Once I created the acronym, “TWRC,” I did not think the mantra was necessary anymore because I used “TWRC” so often in natural conversation. Students did the same. My favorite was that they would often enter the classroom saying, “I am here to work hard and TWRC hard!” I loved that they were using it on their own. More importantly, I think they really understood that comprehension is not a given; it requires active pursuit.

The second connection I made was to a book by Cris Tovani, I Read It, but I Don’t Get It. You can read the first chapter, “Fake Reading” by clicking on the book title above. I got a lot out of reading this chapter because I had never considered talking to struggling readers this way. Since reading this chapter, I began talking to students like this more often. I really believe students get a lot out of hearing not just what good readers do, but what struggling readers do, too. I imagine I will love the rest of the book once I get around to finishing it.

I also love the way Tovani talks to students in these videos. I have only had the opportunity to hear her speak in person once–she was phenomenal! I really look forward to hearing her again. If you click on Tovani’s name above, you can hear her part in a fantastic hour-long podcast. She shares some great insight. Cris Tovani is also on Twitter.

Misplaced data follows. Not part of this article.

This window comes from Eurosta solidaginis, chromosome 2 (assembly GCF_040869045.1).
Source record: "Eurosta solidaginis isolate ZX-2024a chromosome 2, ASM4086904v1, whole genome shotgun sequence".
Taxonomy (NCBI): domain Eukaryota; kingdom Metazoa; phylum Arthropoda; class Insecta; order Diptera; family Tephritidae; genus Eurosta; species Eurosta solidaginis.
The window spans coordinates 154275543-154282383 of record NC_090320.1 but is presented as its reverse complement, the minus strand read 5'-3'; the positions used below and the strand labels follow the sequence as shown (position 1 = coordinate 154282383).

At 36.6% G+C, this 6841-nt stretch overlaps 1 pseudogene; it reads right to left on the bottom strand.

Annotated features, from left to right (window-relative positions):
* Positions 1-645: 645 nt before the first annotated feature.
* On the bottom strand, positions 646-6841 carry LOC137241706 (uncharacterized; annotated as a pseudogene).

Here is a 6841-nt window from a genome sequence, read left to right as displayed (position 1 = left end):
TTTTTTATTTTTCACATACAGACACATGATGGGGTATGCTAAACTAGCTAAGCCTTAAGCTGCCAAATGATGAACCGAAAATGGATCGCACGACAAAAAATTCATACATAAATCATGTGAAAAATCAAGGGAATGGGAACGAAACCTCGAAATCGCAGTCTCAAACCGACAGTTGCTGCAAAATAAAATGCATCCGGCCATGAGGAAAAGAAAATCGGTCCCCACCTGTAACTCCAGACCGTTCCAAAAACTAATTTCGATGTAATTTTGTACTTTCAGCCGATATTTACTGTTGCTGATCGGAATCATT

My final connection was to Taffy Raphael’s work. I remember reading her reflections on classroom observations with children. These reflections are what caused her to develop the Question-Answer-Relationship Approach (QAR). She said she realized either struggling students seemed to think answers came from the book, or they came from your head. Unfortunately, it was an either or situation for many of them. It is unfortunate because many comprehension questions require readers to combine textual information with their own background knowledge.